Christo Wiese, the billionaire chairman of Steinhoff ­Holdings. Picture: Waldo Swiegers/Bloomberg

JOHANNESBURG - The Mogul behind a string of high street names has been stripped of his billionaire status in pound terms after shares in his shopping empire plunged.

Christo Wiese’s firm Steinhoff said businesses worth almost £900million (R16.4billion) would have to be sold to plug a funding gap, despite warnings that a consumer squeeze would make such deals painful. The move came following the revelation that "accounting irregularities" were being probed.

Wiese owns or has significant stakes in New Look, Iceland, Poundland and Virgin Active after a spending spree to snap up UK assets in the past three years.

He lost £2bn on paper from his personal fortune in recent days after it emerged that Steinhoff - a vast conglomerate which includes Harveys and Bensons for Beds - is investigating the irregularities.

The company advised investors to exercise caution when considering buying its shares.

Last year, Wiese was being touted as South Africa’s richest man, but the collapse in Steinhoff’s shares has left the value of his assets at $723m (£537m, or R9.8bn), according to Forbes.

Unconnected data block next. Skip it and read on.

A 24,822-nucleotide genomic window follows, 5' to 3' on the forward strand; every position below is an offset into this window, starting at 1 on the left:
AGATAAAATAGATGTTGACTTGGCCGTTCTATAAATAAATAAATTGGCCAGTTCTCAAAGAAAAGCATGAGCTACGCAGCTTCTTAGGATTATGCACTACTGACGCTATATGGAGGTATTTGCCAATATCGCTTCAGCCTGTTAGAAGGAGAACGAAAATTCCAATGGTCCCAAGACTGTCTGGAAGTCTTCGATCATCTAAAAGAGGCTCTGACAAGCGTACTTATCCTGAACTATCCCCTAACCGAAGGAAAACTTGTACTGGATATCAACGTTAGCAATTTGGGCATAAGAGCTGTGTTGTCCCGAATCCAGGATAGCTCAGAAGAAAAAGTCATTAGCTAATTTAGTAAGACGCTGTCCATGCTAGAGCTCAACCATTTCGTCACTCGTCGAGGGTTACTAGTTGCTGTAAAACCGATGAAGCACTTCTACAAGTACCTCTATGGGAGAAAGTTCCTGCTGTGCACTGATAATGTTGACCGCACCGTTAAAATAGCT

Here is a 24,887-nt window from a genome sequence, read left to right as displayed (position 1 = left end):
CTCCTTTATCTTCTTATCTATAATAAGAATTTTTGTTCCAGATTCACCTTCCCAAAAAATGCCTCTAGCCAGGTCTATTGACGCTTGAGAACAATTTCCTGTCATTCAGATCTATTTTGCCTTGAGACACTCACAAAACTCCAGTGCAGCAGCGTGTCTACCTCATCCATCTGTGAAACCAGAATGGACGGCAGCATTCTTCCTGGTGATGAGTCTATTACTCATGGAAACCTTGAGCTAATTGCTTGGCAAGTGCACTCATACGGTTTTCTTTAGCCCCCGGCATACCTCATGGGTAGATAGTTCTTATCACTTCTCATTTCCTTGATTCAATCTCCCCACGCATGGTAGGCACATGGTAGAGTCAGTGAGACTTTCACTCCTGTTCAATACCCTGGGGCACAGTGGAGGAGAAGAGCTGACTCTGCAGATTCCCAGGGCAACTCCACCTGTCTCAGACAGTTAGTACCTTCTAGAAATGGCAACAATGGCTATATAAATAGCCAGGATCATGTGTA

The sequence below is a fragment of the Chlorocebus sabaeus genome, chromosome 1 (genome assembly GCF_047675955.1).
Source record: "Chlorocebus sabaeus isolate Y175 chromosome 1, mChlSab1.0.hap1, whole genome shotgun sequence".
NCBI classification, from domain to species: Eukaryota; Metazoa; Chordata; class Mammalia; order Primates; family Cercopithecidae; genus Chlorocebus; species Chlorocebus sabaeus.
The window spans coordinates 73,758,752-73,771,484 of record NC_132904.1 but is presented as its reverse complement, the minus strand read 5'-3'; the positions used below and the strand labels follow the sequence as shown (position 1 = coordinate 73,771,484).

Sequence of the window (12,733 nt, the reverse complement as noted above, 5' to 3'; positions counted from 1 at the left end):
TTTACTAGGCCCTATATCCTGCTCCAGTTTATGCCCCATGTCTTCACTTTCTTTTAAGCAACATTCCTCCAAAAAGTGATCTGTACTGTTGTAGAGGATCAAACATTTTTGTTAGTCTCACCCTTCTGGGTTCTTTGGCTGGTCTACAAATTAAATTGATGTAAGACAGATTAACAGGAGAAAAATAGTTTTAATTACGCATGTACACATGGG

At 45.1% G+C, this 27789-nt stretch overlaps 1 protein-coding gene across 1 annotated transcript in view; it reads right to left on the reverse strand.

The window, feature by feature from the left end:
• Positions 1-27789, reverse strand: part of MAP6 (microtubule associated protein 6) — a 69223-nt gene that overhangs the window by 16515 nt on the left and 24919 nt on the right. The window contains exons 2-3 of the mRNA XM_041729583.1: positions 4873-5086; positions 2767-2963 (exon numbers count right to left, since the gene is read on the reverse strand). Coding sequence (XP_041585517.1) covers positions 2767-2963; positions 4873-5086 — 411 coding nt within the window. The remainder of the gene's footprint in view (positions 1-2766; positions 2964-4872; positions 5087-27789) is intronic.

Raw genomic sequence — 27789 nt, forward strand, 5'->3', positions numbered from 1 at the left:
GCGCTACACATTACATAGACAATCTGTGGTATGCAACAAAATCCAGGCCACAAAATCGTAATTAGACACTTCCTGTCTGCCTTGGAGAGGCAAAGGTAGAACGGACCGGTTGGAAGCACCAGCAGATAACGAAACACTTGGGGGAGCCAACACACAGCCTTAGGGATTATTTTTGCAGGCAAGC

Last week’s slump compounded losses after sterling’s dive following the Brexit vote, which wiped £400m off his holdings.

Wiese owns his stakes in New Look, Iceland and Virgin Active through a separate investment fund, Brait, whose shares felt the shockwaves and fell 14percent.

One South African fund manager said Steinhoff was "walking a tightrope".

Jonathan Pritchard, at London-based stockbroker Peel Hunt, said: "It would appear that pretty much everything in the Steinhoff stable is up for sale."

Retail analyst Nick Bubb said a "fire sale" of businesses "does not bear thinking about" in the current retail climate.

"We can see why the shares of the business were smashed," he added.

Steinhoff drafted in PwC to scrutinise its accounts as it looked at the "validity and recoverability" of some assets owned outside South Africa.

An investigation has been launched by regulators in Germany, where the £12bn turnover business has an office.

Over recent months Steinhoff had denied allegations of accounting issues reported in the German press. Chief executive Markus Jooste said the company "rejected the claims of dishonesty contained in some media statements". He stepped down last week. - Mail On Sunday